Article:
“Supply and demand regulate nothing but the temporary fluctuations of market prices. They will explain to you why the market price of a commodity rises above or sinks below its value, but they will never account for that value itself. Suppose supply and demand to equilibrate, or, as the economists call it, to cover each other. Why, the very moment these opposite forces become equal they paralyze each other, and cease to work in the one or the other direction. At the moment when supply and demand equilibrate each other, and therefore cease to act, the market price of a commodity coincides with its real value, with the standard price round which its market prices oscillate. In inquiring into the nature of that value, we have, therefore, nothing at all to do with the temporary effects on market prices of supply and demand.”

Supply and demand, however much it might account for price fluctuations, does not explain why prices fluctuate around a certain level. This means that we need to look elsewhere to find the common factor that fundamentally determines exchange-value.

One thing that commodities in common, as already mentioned, is that they each have some use-value or another. But it is precisely because their use-values are qualitatively different that the commodities are exchanged for each other in the first place. So it is fruitless, Marx argues, to look to some “geometrical, a chemical, or any other natural property of commodities” as the common factor that regulates exchange.

After setting aside use-value as a possible explanation, Marx briefly presents his own conclusion: “If then we leave out of consideration the use-value of commodities, they have only one common property left, that of being products of labor.”

Here Marx seems to be on rather shaky ground, for we know that there are things sold on the market that are the product of little or nearly no labor that still fetch high prices, like the autograph of a celebrity, for example. How can Marx reach this conclusion that labor is the only possible “common property” that can determine exchange-value?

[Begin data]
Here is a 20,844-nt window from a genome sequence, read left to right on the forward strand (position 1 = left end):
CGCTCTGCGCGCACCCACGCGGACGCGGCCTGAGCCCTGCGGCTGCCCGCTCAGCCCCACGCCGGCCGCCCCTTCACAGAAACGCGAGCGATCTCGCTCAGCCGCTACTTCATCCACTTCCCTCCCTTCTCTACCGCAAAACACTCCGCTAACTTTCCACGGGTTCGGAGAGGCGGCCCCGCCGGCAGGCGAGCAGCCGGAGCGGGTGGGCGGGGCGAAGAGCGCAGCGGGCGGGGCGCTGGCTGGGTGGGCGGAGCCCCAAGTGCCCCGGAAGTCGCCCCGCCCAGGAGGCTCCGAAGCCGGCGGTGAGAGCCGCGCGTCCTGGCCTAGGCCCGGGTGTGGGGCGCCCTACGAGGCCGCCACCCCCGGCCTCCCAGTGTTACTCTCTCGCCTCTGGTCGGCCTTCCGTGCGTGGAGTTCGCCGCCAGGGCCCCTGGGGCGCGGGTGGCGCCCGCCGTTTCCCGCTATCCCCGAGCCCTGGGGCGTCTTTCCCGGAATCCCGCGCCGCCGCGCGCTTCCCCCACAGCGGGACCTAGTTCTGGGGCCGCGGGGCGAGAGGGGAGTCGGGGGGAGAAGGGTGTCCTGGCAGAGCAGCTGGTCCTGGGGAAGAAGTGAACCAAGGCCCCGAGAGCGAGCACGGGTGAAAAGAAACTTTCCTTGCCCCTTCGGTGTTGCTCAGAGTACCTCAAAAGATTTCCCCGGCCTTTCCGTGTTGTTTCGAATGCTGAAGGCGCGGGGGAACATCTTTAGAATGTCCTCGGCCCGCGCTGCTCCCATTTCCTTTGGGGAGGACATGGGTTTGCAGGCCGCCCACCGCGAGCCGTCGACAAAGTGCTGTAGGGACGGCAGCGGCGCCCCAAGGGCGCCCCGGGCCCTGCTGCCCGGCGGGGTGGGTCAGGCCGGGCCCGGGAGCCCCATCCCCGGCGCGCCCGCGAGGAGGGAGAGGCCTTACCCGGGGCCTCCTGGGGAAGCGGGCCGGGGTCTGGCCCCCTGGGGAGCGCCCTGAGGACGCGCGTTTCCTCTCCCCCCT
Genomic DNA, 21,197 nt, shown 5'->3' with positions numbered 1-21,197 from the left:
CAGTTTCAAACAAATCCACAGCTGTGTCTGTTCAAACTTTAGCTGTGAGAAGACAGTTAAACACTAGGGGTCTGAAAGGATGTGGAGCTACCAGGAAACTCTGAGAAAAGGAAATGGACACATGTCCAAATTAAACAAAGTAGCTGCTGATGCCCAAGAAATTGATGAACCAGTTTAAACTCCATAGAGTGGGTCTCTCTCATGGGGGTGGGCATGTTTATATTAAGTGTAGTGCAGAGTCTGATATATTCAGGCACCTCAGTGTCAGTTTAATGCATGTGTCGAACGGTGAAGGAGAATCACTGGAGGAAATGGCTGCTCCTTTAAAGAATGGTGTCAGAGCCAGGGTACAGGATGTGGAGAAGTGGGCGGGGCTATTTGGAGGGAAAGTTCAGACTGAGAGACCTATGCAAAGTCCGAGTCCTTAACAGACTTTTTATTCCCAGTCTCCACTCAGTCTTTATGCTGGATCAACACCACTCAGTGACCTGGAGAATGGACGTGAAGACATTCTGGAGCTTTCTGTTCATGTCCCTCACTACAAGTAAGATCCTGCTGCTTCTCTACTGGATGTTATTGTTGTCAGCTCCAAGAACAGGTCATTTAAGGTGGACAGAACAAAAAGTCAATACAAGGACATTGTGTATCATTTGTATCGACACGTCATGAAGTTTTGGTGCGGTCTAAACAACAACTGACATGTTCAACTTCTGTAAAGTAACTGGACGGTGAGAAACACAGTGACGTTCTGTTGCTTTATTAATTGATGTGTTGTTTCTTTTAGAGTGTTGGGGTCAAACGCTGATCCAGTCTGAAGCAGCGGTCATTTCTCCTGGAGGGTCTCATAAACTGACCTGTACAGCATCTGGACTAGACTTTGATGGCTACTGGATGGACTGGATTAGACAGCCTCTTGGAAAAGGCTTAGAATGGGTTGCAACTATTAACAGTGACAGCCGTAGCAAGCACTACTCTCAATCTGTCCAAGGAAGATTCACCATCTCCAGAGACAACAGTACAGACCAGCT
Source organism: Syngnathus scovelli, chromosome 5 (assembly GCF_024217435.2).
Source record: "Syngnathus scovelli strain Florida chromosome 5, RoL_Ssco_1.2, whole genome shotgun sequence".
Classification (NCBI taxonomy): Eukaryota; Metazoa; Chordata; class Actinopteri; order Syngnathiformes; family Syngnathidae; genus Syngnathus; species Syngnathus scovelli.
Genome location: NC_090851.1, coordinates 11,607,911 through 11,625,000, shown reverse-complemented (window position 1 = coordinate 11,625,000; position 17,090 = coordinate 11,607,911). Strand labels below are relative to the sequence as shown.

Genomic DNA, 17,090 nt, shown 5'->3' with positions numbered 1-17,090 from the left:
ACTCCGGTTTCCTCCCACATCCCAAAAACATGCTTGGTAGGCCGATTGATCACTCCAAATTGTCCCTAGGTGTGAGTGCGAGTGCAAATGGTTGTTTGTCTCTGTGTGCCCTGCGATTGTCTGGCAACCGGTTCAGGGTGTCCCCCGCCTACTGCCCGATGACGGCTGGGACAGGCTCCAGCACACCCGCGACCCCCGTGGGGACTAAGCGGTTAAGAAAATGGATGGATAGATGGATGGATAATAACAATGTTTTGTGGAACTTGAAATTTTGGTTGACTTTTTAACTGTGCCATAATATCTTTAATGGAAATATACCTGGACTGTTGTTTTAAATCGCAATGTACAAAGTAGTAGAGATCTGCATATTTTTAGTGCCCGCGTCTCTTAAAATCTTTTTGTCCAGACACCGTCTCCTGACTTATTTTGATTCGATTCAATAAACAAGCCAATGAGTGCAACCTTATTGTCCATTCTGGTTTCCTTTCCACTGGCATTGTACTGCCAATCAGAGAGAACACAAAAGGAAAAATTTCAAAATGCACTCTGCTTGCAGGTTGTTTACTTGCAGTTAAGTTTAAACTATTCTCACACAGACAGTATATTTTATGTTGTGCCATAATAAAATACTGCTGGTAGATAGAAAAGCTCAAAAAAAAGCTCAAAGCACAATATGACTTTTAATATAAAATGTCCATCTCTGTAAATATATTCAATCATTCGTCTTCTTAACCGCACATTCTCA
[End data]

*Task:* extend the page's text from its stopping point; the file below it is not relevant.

It must seem to many people that Marx is trying to get by with a circular argument, where he limits the discussion to commodities created by human labor and then, lo and behold, discovers that “labor” is the common factor that regulates exchange.

That is how it appeared to the Austrian economist Eugen von Böhm-Bawerk (1851–1914), who created the template for subsequent criticism of this labor theory of value. In Karl Marx and the Close of His System, Böhm-Bawerk described Marx as “one who urgently desiring to bring a white ball out of an urn takes care to secure this result by putting in white balls only.”

Marx of course, like anyone else, was well aware that there are all sorts of “commodities” that are the product of little or no labor. In Chapter 3 of Capital, for instance, he notes that, “things which in and for themselves are not commodities, such as conscience, honor, etc., can be offered for sale by their holders, and thus acquire the form of commodities through their price” (my italics). And later in Capital, particularly in Volume 3, Marx goes on to examine a number of these sorts of formal commodities, such as the price of land or stocks. But Marx draws an important distinction between those commodities in form only (i.e. anything with a price) and the commodity in the fundamental sense that is analyzed in the first chapter of Capital.